So our BICC services are really focused on that holistic feature. Clients are requesting it and we’re selling a lot of that kind of service right now.

PT: That’s interesting. Is it right to assume that Hitachi is engaged in a fair bit of partnering?

RF: We partner with most of the vendors because we’re basically technology-agnostic. For us, it’s primarily about solving the client’s problem and secondarily about what tools will be used.

The other big driver is vendor consolidation and this actually plays well into our partnering with most vendors because one of the concepts that we always talk to our clients about that are interested in this on an enterprise basis is that they need to narrow their footprint of technologies.

Having a scenario where one department did one thing with a particular tool and another department did something else with another tool will create a mess over the years. It is expensive to pay for the software maintenance and keep it running on all servers. It’s also expensive to have the expertise and, more importantly, it’s confusing to the users and creates “islands” of information which is not what an organization is trying to achieve. The organization’s goal is to have one version of the truth.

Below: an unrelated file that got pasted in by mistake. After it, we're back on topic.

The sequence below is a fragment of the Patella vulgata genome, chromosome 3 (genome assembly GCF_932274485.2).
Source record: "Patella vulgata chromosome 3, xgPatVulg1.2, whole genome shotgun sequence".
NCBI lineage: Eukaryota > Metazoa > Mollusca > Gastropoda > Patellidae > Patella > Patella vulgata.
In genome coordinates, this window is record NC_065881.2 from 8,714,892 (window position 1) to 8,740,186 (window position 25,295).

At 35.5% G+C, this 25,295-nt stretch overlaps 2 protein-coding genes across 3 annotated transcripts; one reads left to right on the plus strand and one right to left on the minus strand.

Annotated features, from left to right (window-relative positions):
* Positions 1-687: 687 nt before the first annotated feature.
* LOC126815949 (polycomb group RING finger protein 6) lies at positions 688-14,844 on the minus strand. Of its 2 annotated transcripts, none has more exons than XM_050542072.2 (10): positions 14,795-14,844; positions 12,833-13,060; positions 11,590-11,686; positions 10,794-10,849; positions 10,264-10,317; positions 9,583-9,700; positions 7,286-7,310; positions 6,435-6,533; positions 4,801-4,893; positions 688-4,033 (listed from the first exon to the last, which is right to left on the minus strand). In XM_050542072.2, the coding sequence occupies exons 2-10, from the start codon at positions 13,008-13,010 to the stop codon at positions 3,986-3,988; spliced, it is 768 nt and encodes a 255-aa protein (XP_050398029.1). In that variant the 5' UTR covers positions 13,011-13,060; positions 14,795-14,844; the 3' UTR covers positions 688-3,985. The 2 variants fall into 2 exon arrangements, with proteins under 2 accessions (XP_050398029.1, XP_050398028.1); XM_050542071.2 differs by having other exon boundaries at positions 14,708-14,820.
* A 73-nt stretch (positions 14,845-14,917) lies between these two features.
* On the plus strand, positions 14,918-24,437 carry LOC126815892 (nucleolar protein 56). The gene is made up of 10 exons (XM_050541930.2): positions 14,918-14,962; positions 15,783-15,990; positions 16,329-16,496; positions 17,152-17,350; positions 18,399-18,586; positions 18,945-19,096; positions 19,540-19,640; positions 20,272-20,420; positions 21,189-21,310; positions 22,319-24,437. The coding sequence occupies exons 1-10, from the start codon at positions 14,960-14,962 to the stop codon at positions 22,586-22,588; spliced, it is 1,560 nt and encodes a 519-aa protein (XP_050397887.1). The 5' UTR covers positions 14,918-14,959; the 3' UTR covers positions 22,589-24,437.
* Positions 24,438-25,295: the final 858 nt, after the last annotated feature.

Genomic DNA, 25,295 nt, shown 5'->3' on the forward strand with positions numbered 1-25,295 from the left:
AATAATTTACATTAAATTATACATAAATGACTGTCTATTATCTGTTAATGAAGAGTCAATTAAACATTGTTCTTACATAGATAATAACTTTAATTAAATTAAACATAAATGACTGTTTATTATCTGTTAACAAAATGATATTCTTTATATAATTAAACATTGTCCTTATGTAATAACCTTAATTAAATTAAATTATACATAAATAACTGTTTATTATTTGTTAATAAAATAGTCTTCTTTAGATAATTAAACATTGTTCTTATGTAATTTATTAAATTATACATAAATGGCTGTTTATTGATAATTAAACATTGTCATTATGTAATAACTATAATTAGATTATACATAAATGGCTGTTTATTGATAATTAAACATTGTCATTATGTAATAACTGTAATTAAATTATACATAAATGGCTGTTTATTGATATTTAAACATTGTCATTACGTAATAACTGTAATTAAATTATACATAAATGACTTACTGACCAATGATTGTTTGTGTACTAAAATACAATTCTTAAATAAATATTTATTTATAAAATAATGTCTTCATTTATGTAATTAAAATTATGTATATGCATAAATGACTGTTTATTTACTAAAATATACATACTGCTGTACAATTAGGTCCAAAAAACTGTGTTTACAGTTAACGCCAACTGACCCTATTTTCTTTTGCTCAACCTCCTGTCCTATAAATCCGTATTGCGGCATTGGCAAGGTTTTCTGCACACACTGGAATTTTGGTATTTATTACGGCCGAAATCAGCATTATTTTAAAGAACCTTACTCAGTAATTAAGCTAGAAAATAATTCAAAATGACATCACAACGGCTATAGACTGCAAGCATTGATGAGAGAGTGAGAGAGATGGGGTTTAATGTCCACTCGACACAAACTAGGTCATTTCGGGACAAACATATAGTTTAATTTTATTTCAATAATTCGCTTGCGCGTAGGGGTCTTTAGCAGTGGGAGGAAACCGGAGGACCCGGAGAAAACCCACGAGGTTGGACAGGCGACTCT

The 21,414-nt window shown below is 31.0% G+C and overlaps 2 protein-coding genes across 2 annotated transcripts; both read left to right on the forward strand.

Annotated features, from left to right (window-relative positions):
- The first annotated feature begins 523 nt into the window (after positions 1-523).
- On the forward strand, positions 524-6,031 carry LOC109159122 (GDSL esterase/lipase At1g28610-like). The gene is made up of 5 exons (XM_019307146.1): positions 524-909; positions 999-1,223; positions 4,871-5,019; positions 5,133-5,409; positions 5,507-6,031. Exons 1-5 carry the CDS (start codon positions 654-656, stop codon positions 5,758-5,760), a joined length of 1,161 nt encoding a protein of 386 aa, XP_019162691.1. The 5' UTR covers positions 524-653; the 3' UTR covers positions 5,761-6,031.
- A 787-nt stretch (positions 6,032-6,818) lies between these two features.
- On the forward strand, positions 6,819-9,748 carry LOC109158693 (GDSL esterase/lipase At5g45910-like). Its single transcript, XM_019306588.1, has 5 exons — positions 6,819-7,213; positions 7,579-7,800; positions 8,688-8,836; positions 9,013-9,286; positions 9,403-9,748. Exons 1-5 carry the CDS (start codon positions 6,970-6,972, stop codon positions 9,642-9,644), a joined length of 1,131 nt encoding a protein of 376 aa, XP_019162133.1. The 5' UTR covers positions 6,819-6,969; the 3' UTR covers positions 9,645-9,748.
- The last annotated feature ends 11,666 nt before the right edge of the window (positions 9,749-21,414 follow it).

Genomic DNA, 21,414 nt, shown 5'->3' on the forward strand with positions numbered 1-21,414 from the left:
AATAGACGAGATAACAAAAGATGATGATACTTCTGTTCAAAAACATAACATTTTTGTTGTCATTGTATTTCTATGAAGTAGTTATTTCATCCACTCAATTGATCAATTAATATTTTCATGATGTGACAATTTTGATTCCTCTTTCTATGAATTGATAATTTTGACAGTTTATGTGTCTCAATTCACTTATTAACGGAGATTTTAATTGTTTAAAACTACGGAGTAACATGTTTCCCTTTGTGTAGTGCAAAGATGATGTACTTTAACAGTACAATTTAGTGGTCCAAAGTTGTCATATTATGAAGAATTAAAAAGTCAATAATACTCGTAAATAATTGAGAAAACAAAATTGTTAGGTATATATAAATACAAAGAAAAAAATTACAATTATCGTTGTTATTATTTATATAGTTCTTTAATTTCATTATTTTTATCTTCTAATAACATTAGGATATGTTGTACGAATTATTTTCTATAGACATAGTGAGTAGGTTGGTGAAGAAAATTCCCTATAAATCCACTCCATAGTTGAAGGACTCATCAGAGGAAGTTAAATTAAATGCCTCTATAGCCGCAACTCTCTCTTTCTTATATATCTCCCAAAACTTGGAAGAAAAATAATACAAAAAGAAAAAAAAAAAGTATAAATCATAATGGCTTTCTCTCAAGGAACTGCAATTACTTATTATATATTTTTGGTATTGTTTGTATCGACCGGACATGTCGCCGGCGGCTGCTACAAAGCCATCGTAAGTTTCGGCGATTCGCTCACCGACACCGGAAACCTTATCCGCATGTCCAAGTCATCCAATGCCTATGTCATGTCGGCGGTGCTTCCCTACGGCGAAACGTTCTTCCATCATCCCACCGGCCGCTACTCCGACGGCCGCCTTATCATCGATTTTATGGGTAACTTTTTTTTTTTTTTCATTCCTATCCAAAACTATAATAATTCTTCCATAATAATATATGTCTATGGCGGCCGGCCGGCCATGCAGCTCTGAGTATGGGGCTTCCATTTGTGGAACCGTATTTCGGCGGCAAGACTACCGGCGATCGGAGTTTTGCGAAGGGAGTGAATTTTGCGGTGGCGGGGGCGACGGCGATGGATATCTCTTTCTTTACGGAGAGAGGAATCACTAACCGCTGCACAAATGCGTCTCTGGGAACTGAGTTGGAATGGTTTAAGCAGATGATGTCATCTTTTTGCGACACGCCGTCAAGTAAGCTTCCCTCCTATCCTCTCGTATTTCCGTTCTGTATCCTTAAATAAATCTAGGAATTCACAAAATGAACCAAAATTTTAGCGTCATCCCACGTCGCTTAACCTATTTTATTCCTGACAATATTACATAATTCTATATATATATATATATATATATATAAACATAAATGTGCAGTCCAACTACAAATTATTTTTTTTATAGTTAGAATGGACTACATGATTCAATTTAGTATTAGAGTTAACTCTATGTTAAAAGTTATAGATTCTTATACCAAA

PT: Where do you see the industry going in terms of growth? I know nobody wants to use the “R” word these days. Maybe this is not a recession-proof industry but it certainly appears recession-resistant. What has Hitachi’s experience been?

RF: I think it’s too early in this downturn to tell. I don’t think we’ve lost business yet that you can claim was because of the economic downturn. That doesn’t mean that we’re not watching it; everybody’s watching to see what the impact is because you can delay some expenses and incur them at better times.

One approach that we’ve seen in the past is that sometimes when there have been market downturns, the appetite for BI actually increases because it’s all about managing your numbers. So if decision makers can have better visibility to operational expenses and to the productivity end of things, BI can help them with their cost cutting – they would know how and where to cut without doing much damage. We saw this at work when we had the downturn in late 2001; coming out of that saw a lot more focus directed toward operational costs and productivity.